•  it’s easy to fall into the trap of focusing on the things that, you’re good at you enjoy, and you could basically do on autopilot. Like that’s the kind of comfort zone, for an entrepreneur. And oftentimes like, that’s where you decide to go start a business.
  • for the organization to grow and for you to evolve, into that c e o role, you have to push yourself out of that comfort zone and say, Hey, here’s something that I need to go do.
  • I’m an entrepreneur, at heart that’s what my business needs and you have to have leaders in the right roles within the organization that have that desire and intense focus.
  • leader myself, empower them to have the ability to institute, follow and maintain those processes without me, getting in the way.

Listen to the entire episode.


Markus Weubben – “You need to surround yourself with people who are better at things than you are.”

I interviewed Markus Weubben, Founder of CrossEngage on the Choosing Leadership podcast.

In the interview, Markus shares his story of starting as a scientist and his growth as a leader. He shares some of the important but difficult lessons that he learned along the way. He also explains how he has invested in his own leadership and now continues to grow the next level of leaders in his organisation as they scale .

In the interview, Markus shares

  • how he founded his company in 2015 and their main focus was on increasing the customer lifetime values.
  • In his young years, he always wanted to achieve more, he wanted to play a lot of basketball and be successful and just create things and create something out of his own hands.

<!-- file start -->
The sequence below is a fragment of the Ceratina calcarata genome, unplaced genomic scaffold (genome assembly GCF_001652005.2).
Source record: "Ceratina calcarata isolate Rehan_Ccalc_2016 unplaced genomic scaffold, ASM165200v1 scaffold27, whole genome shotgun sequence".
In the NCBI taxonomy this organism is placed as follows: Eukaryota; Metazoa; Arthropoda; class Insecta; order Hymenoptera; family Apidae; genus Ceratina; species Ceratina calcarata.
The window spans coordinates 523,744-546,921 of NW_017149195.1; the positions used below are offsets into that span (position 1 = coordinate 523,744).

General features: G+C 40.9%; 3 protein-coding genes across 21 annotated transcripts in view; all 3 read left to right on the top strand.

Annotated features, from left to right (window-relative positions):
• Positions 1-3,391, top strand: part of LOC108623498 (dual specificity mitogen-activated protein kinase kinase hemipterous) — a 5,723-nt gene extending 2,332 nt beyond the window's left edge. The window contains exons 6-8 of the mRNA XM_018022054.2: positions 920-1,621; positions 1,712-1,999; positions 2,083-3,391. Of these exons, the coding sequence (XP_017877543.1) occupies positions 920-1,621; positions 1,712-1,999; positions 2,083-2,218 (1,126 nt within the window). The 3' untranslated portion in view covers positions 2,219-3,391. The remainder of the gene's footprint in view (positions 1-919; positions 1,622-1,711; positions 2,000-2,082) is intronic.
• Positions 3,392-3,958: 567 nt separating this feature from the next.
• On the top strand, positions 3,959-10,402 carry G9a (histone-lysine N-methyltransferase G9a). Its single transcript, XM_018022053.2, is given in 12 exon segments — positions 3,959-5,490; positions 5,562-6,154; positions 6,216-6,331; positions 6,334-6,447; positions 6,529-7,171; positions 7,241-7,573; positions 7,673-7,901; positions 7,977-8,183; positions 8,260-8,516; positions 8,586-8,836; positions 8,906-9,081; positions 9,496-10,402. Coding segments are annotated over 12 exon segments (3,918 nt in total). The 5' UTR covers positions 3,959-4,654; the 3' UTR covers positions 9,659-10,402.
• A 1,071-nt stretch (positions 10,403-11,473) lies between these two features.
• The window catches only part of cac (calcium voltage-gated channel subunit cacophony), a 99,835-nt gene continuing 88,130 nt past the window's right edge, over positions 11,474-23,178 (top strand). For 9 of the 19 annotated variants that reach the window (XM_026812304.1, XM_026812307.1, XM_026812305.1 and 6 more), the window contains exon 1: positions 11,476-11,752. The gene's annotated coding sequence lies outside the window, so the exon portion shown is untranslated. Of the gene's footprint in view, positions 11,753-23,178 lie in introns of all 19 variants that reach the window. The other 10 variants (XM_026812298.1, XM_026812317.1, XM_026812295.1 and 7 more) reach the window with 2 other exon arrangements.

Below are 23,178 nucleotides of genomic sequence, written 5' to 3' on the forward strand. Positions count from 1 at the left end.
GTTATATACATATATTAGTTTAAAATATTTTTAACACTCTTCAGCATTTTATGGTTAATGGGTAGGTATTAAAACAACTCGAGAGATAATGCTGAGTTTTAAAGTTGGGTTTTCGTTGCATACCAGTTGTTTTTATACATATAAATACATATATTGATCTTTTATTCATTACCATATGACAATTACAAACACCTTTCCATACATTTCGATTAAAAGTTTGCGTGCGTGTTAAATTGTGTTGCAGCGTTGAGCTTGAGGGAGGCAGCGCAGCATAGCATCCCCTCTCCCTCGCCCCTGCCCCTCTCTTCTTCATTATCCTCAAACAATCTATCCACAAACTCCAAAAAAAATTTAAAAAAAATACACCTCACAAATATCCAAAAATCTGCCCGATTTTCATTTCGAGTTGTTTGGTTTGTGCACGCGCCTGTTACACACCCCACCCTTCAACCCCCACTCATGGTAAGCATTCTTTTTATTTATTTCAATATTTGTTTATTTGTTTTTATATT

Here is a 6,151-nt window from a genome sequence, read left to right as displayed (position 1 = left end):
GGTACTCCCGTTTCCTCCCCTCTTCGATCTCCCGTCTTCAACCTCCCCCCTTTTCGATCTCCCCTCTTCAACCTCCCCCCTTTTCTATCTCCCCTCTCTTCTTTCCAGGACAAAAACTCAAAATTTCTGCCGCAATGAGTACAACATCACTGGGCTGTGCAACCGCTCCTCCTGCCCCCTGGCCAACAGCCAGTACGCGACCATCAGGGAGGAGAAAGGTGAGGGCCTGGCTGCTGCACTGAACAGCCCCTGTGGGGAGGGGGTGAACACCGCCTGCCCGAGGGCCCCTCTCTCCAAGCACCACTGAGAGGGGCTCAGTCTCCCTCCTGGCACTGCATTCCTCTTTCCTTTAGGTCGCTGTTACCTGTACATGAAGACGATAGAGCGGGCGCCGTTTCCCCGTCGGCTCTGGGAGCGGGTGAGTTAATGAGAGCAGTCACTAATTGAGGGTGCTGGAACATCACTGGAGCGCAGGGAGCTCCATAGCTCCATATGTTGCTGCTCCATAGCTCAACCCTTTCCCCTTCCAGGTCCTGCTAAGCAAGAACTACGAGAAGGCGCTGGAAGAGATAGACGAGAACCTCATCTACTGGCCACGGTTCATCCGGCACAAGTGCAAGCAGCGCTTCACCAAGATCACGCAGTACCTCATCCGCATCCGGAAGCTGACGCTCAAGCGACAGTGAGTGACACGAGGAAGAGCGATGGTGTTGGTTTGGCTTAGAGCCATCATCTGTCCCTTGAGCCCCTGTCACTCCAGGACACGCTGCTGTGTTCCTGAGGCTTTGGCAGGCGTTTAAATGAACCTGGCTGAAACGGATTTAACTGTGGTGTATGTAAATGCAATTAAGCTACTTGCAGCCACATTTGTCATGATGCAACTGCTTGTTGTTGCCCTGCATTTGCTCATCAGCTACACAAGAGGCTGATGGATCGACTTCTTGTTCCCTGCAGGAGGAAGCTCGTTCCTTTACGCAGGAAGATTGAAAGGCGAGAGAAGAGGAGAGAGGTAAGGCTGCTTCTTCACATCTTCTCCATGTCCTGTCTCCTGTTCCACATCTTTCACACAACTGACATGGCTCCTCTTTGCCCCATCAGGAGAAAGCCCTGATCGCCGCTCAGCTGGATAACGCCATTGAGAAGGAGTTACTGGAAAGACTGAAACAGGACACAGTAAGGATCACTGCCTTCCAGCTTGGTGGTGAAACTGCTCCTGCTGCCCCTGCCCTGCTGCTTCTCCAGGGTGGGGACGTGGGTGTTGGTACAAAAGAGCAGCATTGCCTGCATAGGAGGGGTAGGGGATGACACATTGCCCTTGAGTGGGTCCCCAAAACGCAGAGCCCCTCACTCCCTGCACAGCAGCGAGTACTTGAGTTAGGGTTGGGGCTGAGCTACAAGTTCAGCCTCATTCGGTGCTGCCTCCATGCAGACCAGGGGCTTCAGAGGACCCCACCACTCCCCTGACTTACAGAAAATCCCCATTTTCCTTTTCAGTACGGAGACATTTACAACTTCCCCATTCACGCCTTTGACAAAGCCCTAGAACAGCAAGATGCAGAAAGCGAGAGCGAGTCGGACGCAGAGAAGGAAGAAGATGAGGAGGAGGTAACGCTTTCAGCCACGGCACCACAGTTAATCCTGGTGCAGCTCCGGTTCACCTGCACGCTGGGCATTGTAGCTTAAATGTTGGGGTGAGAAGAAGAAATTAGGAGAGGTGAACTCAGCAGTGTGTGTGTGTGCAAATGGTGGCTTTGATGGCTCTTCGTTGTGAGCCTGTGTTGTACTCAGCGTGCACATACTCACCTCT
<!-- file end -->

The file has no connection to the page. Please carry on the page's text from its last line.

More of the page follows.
• When you’re really in charge, you need to understand everything and be realistic and honest with yourself in order to see when things are not running right and when you need help.
  • as an entrepreneur, one of the key things you need to do is you need to surround yourself with people who are better at things than you are not.
  • I think it’s important that we focus on the learning and development aspect because times and society is changing.
  • In my company, we have flexible working hours, but we don’t allow people to work at night because we believe we are humans and need to interact.
  • I’m very reliable, so when I say something, I’ll get it done. If something doesn’t go well, I try to always be there
  • I never demand anything from my employees that I’m not doing myself. I can’t demand anything from people that I’m not really showing.
  • So when there are setbacks, it’s really about what can we do to be better next time.
  • the thing that worries me in terms of maybe the business is the way that we sometimes lack to accept opportunities and innovation. We are focused on the risks and things that could go wrong if you were employing new technologies.

Listen to the entire episode.


Curated resources for your leadership

Here are my best finds from all over the internet for your leadership. Make yourself tea/coffee as you read, listen and learn.

Pro-tip – Listen and read the below about YOU – not about the author. (reply back and ask if you do not understand what that means)

That’s it for now. If you have any questions or feedback, or if you are new and want to introduce yourself, hit reply. I read and respond to every reply. All the best,


P.S. – I am looking to interview more inspirational leaders on my podcast. If you know anyone I should interview, make an introduction.

(Twitter) @SumitGupta